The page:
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Quantum - Video Game Classic Series South
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I originally planned to hide this at a perfect location near the Cobalt Restaurant at the Vero Beach Hotel & Spa but Happy Hunter beat me to the location and posted Halloween Hoax (GC2GYCJ). Oh well, back to the drawing board. The cache is not at the posted coordinates but is within one mile.
Quantum was a color vector arcade game brought out by Atari Inc. in 1982, during the “silver age” of arcades. It is not known whether this moniker came from pinball’s silver balls (made famous in the Who’s Pinball Wizard) or just recognition of all the quarters being dropped into the machines then. Yes, you young kids probably have read of games from this era in your history books under carbon dating.
Quantum was developed by General Computer of Cambridge, Massachusetts under the code name Mercury Molecular Magic. It was designed by Betty Tylko, Art Ng, and Doug Macrae.
The premise of the game was related loosely to quantum physics in that the player directed a probe with a trackball to completely circle atomic particles of manganese crystals for points, without touching various other particles. Once the particles were surrounded by the probe's tail they were destroyed.
• Electrons: 20 points - Rotated slowly around the nucleus.
• Nuclei: 300 points - Moved slowly around, bouncing off walls. Would clip the probe's tail if it crossed it. Capturing all the nuclei on the screen advanced play to the next level.
• Photons: 200 points - Entered from one edge of the screen, span across the screen, and disappeared off the other side.
• Pulsar: 400 points - Travelled towards the probe, pulsing its "arms" in and out as it moved.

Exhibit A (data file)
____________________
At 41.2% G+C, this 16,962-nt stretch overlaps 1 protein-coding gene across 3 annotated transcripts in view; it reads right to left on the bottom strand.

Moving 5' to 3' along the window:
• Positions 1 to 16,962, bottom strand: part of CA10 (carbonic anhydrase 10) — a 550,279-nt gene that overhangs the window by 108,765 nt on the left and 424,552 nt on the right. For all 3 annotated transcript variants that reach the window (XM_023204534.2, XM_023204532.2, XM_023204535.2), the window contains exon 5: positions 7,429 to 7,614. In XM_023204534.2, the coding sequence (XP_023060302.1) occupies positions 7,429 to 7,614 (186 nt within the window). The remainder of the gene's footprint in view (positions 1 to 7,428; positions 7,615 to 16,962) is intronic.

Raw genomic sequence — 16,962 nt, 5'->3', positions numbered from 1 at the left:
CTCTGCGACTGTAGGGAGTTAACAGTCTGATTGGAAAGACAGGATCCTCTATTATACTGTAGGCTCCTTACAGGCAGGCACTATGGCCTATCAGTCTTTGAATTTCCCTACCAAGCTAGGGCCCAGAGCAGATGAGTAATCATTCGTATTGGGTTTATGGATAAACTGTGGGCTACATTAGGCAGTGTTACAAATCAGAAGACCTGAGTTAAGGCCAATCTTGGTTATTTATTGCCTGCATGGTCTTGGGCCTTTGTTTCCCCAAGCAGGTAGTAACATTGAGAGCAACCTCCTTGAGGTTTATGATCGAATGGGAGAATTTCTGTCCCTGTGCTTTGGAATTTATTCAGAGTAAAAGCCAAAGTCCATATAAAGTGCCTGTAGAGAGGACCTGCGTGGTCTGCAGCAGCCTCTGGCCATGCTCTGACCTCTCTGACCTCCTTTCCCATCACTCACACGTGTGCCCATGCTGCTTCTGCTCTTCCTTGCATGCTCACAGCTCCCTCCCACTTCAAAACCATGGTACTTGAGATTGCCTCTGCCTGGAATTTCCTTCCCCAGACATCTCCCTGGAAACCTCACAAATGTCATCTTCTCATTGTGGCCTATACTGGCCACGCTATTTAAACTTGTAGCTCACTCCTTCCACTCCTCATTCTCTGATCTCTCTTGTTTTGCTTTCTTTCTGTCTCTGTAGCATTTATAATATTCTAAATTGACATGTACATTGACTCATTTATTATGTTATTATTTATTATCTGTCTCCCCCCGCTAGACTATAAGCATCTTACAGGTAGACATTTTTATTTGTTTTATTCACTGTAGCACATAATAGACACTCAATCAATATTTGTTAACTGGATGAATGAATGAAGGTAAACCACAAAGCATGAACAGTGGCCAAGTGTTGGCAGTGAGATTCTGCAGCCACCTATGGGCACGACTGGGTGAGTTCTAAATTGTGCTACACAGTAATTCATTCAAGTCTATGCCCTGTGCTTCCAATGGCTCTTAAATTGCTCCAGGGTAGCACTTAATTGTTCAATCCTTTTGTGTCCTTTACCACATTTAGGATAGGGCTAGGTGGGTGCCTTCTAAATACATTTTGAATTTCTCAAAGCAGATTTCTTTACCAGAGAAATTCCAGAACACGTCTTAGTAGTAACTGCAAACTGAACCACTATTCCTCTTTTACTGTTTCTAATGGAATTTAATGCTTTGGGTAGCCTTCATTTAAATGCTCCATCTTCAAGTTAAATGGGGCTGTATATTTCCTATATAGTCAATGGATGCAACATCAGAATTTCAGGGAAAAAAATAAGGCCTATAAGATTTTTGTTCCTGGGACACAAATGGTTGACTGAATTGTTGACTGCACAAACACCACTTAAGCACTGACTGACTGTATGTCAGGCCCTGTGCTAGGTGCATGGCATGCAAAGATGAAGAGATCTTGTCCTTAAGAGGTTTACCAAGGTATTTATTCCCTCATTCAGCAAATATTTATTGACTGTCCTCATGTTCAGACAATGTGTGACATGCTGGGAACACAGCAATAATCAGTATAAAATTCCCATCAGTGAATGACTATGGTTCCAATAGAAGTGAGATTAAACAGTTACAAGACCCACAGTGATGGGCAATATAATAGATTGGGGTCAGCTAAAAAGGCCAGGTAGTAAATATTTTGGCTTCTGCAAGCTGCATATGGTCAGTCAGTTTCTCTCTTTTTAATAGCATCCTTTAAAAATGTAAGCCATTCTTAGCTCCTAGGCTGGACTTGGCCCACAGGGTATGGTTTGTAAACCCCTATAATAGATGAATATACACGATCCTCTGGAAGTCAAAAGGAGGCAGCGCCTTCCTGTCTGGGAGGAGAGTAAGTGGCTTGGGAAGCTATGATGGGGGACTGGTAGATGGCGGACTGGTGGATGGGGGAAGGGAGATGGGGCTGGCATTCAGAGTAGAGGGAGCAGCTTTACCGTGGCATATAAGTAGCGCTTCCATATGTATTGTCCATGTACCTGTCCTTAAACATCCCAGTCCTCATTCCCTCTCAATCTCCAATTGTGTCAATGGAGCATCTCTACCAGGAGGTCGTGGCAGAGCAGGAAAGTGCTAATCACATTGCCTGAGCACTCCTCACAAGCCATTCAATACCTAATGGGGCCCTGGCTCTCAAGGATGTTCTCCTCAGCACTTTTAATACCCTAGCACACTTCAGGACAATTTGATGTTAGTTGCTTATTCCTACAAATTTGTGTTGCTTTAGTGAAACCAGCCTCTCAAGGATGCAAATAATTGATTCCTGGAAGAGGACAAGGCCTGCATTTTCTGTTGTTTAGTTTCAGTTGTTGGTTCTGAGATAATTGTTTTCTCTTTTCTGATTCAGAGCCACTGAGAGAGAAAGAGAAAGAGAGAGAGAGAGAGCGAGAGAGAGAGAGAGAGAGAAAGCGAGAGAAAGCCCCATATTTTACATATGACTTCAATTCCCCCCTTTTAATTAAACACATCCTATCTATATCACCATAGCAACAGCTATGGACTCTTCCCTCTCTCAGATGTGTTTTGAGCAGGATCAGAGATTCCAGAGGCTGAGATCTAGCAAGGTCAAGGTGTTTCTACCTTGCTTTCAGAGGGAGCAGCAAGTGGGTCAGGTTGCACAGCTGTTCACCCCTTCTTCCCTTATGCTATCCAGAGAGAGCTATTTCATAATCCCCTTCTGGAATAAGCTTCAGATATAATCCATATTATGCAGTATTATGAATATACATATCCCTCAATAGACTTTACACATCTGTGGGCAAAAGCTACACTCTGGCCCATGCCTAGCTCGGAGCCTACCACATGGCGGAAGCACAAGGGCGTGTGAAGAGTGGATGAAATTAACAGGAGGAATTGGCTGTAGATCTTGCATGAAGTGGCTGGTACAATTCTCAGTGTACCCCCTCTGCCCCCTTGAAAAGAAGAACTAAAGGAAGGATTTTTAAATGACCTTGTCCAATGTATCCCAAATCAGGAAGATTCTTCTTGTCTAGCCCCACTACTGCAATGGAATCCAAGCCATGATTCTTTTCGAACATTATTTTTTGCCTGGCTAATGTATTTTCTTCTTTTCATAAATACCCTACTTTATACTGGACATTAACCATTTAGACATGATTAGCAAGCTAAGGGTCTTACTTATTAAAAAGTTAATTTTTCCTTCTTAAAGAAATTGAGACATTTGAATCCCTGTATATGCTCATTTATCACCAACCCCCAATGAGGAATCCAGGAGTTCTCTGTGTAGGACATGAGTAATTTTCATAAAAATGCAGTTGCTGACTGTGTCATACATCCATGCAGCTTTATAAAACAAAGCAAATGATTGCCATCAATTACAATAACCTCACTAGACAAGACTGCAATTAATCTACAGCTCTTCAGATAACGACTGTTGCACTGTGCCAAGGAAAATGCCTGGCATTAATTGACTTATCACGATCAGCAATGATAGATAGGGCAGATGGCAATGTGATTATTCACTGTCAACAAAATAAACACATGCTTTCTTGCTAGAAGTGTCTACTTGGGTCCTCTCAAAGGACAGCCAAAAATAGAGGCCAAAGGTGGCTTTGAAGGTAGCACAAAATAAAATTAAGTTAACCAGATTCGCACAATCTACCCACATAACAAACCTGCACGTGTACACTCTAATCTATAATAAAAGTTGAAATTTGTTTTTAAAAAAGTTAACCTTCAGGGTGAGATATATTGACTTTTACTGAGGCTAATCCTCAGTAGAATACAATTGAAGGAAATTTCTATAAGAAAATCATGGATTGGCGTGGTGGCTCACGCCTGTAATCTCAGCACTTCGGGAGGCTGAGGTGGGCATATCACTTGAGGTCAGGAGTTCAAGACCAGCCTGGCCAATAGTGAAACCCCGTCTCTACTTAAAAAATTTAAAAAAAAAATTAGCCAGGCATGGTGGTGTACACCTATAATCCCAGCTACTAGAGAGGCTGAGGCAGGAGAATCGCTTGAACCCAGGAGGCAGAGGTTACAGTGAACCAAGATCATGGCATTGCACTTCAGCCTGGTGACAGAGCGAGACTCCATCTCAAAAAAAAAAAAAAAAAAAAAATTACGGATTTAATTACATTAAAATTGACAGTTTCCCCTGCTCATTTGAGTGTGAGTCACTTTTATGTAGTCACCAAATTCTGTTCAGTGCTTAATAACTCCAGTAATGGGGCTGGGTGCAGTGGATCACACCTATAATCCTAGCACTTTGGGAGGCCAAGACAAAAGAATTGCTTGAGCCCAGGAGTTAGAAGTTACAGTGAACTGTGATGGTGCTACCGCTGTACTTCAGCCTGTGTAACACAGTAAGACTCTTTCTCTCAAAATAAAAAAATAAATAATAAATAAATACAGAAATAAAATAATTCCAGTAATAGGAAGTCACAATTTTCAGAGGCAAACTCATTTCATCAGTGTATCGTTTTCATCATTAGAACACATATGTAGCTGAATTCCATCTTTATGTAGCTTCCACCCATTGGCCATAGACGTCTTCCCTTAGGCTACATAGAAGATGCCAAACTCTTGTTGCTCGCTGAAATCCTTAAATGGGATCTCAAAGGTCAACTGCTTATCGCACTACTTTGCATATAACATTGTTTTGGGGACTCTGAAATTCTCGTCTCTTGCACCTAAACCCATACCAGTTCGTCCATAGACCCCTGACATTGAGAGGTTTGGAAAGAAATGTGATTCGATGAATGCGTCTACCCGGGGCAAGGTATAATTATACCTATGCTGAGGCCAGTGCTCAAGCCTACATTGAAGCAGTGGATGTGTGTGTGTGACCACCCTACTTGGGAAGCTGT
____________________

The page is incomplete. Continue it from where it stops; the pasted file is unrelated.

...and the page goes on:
• Positrons: 200 points - Formed by stray electrons left when a nucleus exploded. Moved from its point of origin to the edge of the screen very quickly.
• Splitters: 100 points - Travelled in a random pattern across the screen, flashed colors and split into 3 after a few seconds, each of these 3 splitting again after a few more seconds.
• Triphons: 100 points - Moved around the screen randomly.
The game was one of the very first to use the 68000 microprocessor and one of the very few to use a color vector monitor. An interesting piece of trivia was how players learned to get to play free games on Quantum. When a post-1964 quarter (91.67% copper) was dipped in or sprayed with liquid nitrogen and then dropped in the coin slot, a credit would be registered but the quarter would fall through the coin mechanism and come out the coin return slot. Engineers never figured out how this worked but eventually a new, mainly plastic coin mechanism replaced the old and the problem (feature?) was resolved.
Today Quantum is highly sought after and is considered one of the holy grails of classic arcade coin-op collecting.
You can validate your puzzle solution with certitude.
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Last Updated: on 1/6/2018 5:45:44 PM (UTC-08:00) Pacific Time (US & Canada) (1:45 AM GMT)
Coordinates are in the WGS84 datum